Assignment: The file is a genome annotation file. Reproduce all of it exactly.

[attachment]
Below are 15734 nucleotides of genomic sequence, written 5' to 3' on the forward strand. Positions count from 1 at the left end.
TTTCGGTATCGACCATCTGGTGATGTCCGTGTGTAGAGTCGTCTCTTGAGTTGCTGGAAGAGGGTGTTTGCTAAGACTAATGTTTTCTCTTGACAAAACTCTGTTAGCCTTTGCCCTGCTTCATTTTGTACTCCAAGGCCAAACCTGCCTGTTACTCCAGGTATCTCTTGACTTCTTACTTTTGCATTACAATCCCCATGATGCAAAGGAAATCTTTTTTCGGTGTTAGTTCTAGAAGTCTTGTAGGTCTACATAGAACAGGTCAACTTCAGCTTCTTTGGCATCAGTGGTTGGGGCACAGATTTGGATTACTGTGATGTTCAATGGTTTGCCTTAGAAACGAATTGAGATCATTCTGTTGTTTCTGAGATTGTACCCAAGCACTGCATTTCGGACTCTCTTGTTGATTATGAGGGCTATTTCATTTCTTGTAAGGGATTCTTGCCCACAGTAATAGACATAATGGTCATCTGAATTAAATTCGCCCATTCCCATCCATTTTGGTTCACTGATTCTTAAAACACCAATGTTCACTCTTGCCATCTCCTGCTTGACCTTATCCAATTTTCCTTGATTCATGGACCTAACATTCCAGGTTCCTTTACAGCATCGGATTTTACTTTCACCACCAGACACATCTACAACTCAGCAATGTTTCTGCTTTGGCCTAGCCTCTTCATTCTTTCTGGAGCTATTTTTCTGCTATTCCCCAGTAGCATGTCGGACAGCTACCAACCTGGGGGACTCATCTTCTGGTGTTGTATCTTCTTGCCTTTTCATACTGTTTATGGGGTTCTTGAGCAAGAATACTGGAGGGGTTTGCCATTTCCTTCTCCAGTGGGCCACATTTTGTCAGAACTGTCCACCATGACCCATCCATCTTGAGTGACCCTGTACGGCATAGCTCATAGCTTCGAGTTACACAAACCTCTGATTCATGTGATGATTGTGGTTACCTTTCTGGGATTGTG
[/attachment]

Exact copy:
Below are 15734 nucleotides of genomic sequence, written 5' to 3' on the forward strand. Positions count from 1 at the left end.
TTTCGGTATCGACCATCTGGTGATGTCCGTGTGTAGAGTCGTCTCTTGAGTTGCTGGAAGAGGGTGTTTGCTAAGACTAATGTTTTCTCTTGACAAAACTCTGTTAGCCTTTGCCCTGCTTCATTTTGTACTCCAAGGCCAAACCTGCCTGTTACTCCAGGTATCTCTTGACTTCTTACTTTTGCATTACAATCCCCATGATGCAAAGGAAATCTTTTTTCGGTGTTAGTTCTAGAAGTCTTGTAGGTCTACATAGAACAGGTCAACTTCAGCTTCTTTGGCATCAGTGGTTGGGGCACAGATTTGGATTACTGTGATGTTCAATGGTTTGCCTTAGAAACGAATTGAGATCATTCTGTTGTTTCTGAGATTGTACCCAAGCACTGCATTTCGGACTCTCTTGTTGATTATGAGGGCTATTTCATTTCTTGTAAGGGATTCTTGCCCACAGTAATAGACATAATGGTCATCTGAATTAAATTCGCCCATTCCCATCCATTTTGGTTCACTGATTCTTAAAACACCAATGTTCACTCTTGCCATCTCCTGCTTGACCTTATCCAATTTTCCTTGATTCATGGACCTAACATTCCAGGTTCCTTTACAGCATCGGATTTTACTTTCACCACCAGACACATCTACAACTCAGCAATGTTTCTGCTTTGGCCTAGCCTCTTCATTCTTTCTGGAGCTATTTTTCTGCTATTCCCCAGTAGCATGTCGGACAGCTACCAACCTGGGGGACTCATCTTCTGGTGTTGTATCTTCTTGCCTTTTCATACTGTTTATGGGGTTCTTGAGCAAGAATACTGGAGGGGTTTGCCATTTCCTTCTCCAGTGGGCCACATTTTGTCAGAACTGTCCACCATGACCCATCCATCTTGAGTGACCCTGTACGGCATAGCTCATAGCTTCGAGTTACACAAACCTCTGATTCATGTGATGATTGTGGTTACCTTTCTGGGATTGTG